Rosa Parks: The misdemeanor that sparked a movement
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William Pretzer was 5 years old when Rosa Parks was arrested. It was December 1, 1955. The 42-year-old seamstress lived in Montgomery, Alabama. She was riding on a city bus. She was en route home after a day's work. She refused to give her seat to a white passenger.
The full import of the event did not register with Pretzer. After all, he was so young and lived more than 2,000 miles away in Sacramento, California. To be honest, it would take time for most people to gain enough perspective to see the protest for what it was. Today it is cited as the beginning of the civil rights movement in the United States. Parks now is known as the movement's so-called "mother."
Even now, as he looks over Parks' police report and fingerprints, Pretzer, is struck by the documents. He is a senior curator at the Smithsonian's National Museum of African American History and Culture. It is in Washington.
"There is nothing that makes this event look extraordinary," he says. "It is being treated as a typical misdemeanor violation of the city code. In fact, that is exactly what it was."
Yet, while police dealt with the situation just like any other altercation on the city's segregated buses, Parks, her attorneys and NAACP leaders organized.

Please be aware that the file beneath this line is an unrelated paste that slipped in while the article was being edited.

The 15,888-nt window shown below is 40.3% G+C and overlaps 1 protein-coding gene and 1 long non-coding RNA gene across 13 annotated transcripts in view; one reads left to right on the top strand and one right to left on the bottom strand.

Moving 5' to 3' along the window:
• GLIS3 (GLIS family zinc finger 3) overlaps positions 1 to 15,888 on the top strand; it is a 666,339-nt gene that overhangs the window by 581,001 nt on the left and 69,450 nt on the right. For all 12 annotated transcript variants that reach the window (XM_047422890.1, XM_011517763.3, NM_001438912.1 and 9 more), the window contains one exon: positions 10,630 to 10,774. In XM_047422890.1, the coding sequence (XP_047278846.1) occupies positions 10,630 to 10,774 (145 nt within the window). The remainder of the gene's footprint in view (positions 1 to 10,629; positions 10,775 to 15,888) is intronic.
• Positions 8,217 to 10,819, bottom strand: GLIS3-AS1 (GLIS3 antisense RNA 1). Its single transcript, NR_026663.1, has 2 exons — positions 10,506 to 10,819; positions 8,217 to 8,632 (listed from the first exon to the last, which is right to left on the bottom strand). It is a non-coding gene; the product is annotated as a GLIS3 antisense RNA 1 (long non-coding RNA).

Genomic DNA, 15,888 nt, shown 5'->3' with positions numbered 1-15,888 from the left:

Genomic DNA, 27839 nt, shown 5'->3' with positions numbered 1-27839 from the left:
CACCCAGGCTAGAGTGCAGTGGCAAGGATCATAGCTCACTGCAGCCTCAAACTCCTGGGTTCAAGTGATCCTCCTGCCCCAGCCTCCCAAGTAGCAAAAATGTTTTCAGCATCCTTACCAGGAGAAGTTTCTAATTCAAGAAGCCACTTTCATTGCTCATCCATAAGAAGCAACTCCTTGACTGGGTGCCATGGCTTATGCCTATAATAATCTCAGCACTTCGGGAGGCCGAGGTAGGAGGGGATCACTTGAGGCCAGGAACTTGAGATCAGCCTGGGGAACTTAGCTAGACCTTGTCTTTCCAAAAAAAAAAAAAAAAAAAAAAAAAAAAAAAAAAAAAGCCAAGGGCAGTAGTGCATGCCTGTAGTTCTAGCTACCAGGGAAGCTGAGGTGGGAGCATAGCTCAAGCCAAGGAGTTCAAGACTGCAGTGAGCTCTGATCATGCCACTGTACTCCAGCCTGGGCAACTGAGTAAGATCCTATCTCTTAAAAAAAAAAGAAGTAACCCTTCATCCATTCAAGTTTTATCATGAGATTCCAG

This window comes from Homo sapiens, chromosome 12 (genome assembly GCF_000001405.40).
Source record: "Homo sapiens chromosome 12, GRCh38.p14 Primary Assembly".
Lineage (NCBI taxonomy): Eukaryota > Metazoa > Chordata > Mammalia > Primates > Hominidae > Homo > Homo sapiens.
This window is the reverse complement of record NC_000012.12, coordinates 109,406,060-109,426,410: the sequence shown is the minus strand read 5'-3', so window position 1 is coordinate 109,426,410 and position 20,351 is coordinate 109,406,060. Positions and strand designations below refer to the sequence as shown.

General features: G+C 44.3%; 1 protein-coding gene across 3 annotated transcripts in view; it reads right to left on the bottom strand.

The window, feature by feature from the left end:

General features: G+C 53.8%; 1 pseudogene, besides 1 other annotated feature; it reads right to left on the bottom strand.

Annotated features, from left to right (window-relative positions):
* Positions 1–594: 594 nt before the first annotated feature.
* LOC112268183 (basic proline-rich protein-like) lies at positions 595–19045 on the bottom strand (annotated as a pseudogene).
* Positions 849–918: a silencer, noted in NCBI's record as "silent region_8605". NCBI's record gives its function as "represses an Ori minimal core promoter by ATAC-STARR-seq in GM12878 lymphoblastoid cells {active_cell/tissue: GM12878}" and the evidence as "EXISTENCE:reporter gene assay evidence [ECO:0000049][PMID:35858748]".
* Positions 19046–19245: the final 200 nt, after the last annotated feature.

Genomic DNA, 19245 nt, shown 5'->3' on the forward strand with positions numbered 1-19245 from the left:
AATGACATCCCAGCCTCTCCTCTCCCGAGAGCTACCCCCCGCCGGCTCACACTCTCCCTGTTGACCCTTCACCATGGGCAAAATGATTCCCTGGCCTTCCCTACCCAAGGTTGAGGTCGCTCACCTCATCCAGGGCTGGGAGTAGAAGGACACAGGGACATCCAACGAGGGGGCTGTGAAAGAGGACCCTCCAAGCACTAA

"Within the African American community, it is seen as an opportunity for progress to be made, for attention and pressure to be brought to bear on the white power structure," says Pretzer.
Parks' act of defiance inspired the Montgomery Bus Boycott. This event helped Martin Luther King, Jr. emerge as a civil rights leader. The boycott lasted 381 days. On the 382nd day, backed by a Supreme Court ruling, the city's buses were officially integrated.
By Pretzer's definition, Parks is a history maker.
"History makers are those that sense the moment," he says.
Pretzer studied Parks' story in detail in the early 2000s. That is when he helped Detroit's Henry Ford Museum, where he worked for more than 20 years, acquire the retired bus in which the incident occurred.
Explore an analysis of Rosa Parks' arrest records, based on a conversation with Pretzer and information conveyed in Parks' 1992 autobiography Rosa Parks: My Story.
CRITICAL THINKING QUESTION
Why is it important to explore the arrest records of Rosa Parks?
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